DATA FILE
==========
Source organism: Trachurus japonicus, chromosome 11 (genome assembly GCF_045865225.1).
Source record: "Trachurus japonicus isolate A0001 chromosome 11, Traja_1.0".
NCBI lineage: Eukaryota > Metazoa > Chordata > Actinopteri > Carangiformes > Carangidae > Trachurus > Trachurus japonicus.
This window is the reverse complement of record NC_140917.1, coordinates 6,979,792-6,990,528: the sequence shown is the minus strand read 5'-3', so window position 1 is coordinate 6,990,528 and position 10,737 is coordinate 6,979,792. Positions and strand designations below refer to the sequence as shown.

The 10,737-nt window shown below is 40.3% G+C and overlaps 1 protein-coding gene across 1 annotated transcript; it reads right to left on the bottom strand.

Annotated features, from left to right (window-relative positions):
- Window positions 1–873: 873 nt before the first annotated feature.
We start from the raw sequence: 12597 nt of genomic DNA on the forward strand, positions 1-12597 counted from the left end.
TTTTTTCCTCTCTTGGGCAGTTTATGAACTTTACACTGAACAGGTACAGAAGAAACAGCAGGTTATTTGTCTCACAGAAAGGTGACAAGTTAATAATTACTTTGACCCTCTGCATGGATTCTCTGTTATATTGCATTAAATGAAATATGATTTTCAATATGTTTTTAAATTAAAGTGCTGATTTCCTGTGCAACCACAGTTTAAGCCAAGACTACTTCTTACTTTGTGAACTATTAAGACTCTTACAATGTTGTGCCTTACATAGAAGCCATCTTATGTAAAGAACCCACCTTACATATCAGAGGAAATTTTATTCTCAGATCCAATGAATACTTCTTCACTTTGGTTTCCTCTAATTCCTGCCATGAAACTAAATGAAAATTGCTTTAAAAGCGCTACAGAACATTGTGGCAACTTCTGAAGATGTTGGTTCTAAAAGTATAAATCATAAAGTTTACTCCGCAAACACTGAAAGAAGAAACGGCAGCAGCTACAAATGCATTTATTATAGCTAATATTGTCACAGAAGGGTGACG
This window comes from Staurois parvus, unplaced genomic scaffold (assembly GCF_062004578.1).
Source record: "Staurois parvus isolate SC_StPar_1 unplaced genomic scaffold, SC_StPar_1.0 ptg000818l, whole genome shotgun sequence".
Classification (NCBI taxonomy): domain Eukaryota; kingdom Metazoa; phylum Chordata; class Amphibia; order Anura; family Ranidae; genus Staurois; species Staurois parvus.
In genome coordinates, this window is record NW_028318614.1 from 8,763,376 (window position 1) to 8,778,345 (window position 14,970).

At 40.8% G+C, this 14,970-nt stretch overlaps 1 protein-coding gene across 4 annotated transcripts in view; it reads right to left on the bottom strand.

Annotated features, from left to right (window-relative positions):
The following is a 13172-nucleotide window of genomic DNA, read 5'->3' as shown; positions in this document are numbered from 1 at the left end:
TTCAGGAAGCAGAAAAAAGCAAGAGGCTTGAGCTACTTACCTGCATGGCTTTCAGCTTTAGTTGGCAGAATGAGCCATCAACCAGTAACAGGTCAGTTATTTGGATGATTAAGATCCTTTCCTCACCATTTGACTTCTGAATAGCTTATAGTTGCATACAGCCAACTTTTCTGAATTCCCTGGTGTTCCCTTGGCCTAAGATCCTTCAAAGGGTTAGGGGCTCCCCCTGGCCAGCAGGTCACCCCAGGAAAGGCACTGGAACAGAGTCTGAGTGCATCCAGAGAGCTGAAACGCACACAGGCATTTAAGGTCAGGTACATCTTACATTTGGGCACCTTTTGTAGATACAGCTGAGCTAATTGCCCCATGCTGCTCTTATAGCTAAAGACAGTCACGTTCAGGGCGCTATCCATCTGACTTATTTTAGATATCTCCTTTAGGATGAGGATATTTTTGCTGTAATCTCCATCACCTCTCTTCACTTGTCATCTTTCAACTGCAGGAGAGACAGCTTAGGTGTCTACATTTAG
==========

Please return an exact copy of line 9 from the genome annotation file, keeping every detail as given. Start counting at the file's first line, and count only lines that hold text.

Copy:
TTTTTTCCTCTCTTGGGCAGTTTATGAACTTTACACTGAACAGGTACAGAAGAAACAGCAGGTTATTTGTCTCACAGAAAGGTGACAAGTTAATAATTACTTTGACCCTCTGCATGGATTCTCTGTTATATTGCATTAAATGAAATATGATTTTCAATATGTTTTTAAATTAAAGTGCTGATTTCCTGTGCAACCACAGTTTAAGCCAAGACTACTTCTTACTTTGTGAACTATTAAGACTCTTACAATGTTGTGCCTTACATAGAAGCCATCTTATGTAAAGAACCCACCTTACATATCAGAGGAAATTTTATTCTCAGATCCAATGAATACTTCTTCACTTTGGTTTCCTCTAATTCCTGCCATGAAACTAAATGAAAATTGCTTTAAAAGCGCTACAGAACATTGTGGCAACTTCTGAAGATGTTGGTTCTAAAAGTATAAATCATAAAGTTTACTCCGCAAACACTGAAAGAAGAAACGGCAGCAGCTACAAATGCATTTATTATAGCTAATATTGTCACAGAAGGGTGACG